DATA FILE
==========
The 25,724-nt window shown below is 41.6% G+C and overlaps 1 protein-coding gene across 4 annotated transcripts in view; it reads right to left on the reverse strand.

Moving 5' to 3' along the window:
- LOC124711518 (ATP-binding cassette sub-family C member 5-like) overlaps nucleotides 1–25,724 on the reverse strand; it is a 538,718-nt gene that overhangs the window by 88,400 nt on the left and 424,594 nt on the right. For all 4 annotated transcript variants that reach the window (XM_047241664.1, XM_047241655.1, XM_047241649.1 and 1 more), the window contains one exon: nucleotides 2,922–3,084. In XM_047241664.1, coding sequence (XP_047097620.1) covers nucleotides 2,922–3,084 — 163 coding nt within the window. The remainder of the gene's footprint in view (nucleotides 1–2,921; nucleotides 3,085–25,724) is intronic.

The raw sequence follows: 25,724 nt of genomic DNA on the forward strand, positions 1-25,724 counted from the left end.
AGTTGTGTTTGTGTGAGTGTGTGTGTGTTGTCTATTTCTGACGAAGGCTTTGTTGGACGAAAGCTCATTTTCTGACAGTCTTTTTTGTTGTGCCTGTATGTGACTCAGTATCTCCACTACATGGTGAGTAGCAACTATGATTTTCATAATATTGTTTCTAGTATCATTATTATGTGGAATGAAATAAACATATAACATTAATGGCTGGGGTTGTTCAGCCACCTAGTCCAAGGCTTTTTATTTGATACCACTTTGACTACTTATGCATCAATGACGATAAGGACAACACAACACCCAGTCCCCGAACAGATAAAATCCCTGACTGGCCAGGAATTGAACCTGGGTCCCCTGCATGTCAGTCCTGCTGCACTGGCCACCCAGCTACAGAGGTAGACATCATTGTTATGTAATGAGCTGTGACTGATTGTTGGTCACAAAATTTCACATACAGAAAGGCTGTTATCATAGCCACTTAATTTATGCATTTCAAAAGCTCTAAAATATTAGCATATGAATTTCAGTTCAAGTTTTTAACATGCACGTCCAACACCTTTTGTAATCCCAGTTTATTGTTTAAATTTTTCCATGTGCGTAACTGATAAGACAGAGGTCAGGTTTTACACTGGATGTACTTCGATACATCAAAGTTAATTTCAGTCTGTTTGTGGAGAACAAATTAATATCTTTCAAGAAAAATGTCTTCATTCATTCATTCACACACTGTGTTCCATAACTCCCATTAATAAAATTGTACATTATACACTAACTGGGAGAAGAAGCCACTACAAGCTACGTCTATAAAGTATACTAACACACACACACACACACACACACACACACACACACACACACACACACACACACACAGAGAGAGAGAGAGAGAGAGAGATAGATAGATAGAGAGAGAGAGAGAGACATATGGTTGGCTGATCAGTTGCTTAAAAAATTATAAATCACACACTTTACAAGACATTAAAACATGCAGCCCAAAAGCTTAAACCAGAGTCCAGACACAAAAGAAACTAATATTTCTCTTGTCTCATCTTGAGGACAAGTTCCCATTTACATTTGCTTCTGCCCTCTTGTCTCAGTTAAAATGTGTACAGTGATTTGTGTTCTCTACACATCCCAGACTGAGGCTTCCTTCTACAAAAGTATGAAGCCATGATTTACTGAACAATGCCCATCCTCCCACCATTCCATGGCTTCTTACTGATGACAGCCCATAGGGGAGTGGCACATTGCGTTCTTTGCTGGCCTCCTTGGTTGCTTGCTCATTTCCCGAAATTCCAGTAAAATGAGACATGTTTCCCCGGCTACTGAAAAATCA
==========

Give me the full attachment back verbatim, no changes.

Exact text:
The 25,724-nt window shown below is 41.6% G+C and overlaps 1 protein-coding gene across 4 annotated transcripts in view; it reads right to left on the reverse strand.

Moving 5' to 3' along the window:
- LOC124711518 (ATP-binding cassette sub-family C member 5-like) overlaps nucleotides 1–25,724 on the reverse strand; it is a 538,718-nt gene that overhangs the window by 88,400 nt on the left and 424,594 nt on the right. For all 4 annotated transcript variants that reach the window (XM_047241664.1, XM_047241655.1, XM_047241649.1 and 1 more), the window contains one exon: nucleotides 2,922–3,084. In XM_047241664.1, coding sequence (XP_047097620.1) covers nucleotides 2,922–3,084 — 163 coding nt within the window. The remainder of the gene's footprint in view (nucleotides 1–2,921; nucleotides 3,085–25,724) is intronic.

The raw sequence follows: 25,724 nt of genomic DNA on the forward strand, positions 1-25,724 counted from the left end.
AGTTGTGTTTGTGTGAGTGTGTGTGTGTTGTCTATTTCTGACGAAGGCTTTGTTGGACGAAAGCTCATTTTCTGACAGTCTTTTTTGTTGTGCCTGTATGTGACTCAGTATCTCCACTACATGGTGAGTAGCAACTATGATTTTCATAATATTGTTTCTAGTATCATTATTATGTGGAATGAAATAAACATATAACATTAATGGCTGGGGTTGTTCAGCCACCTAGTCCAAGGCTTTTTATTTGATACCACTTTGACTACTTATGCATCAATGACGATAAGGACAACACAACACCCAGTCCCCGAACAGATAAAATCCCTGACTGGCCAGGAATTGAACCTGGGTCCCCTGCATGTCAGTCCTGCTGCACTGGCCACCCAGCTACAGAGGTAGACATCATTGTTATGTAATGAGCTGTGACTGATTGTTGGTCACAAAATTTCACATACAGAAAGGCTGTTATCATAGCCACTTAATTTATGCATTTCAAAAGCTCTAAAATATTAGCATATGAATTTCAGTTCAAGTTTTTAACATGCACGTCCAACACCTTTTGTAATCCCAGTTTATTGTTTAAATTTTTCCATGTGCGTAACTGATAAGACAGAGGTCAGGTTTTACACTGGATGTACTTCGATACATCAAAGTTAATTTCAGTCTGTTTGTGGAGAACAAATTAATATCTTTCAAGAAAAATGTCTTCATTCATTCATTCACACACTGTGTTCCATAACTCCCATTAATAAAATTGTACATTATACACTAACTGGGAGAAGAAGCCACTACAAGCTACGTCTATAAAGTATACTAACACACACACACACACACACACACACACACACACACACACACACACACACACACACAGAGAGAGAGAGAGAGAGAGAGATAGATAGATAGAGAGAGAGAGAGAGACATATGGTTGGCTGATCAGTTGCTTAAAAAATTATAAATCACACACTTTACAAGACATTAAAACATGCAGCCCAAAAGCTTAAACCAGAGTCCAGACACAAAAGAAACTAATATTTCTCTTGTCTCATCTTGAGGACAAGTTCCCATTTACATTTGCTTCTGCCCTCTTGTCTCAGTTAAAATGTGTACAGTGATTTGTGTTCTCTACACATCCCAGACTGAGGCTTCCTTCTACAAAAGTATGAAGCCATGATTTACTGAACAATGCCCATCCTCCCACCATTCCATGGCTTCTTACTGATGACAGCCCATAGGGGAGTGGCACATTGCGTTCTTTGCTGGCCTCCTTGGTTGCTTGCTCATTTCCCGAAATTCCAGTAAAATGAGACATGTTTCCCCGGCTACTGAAAAATCA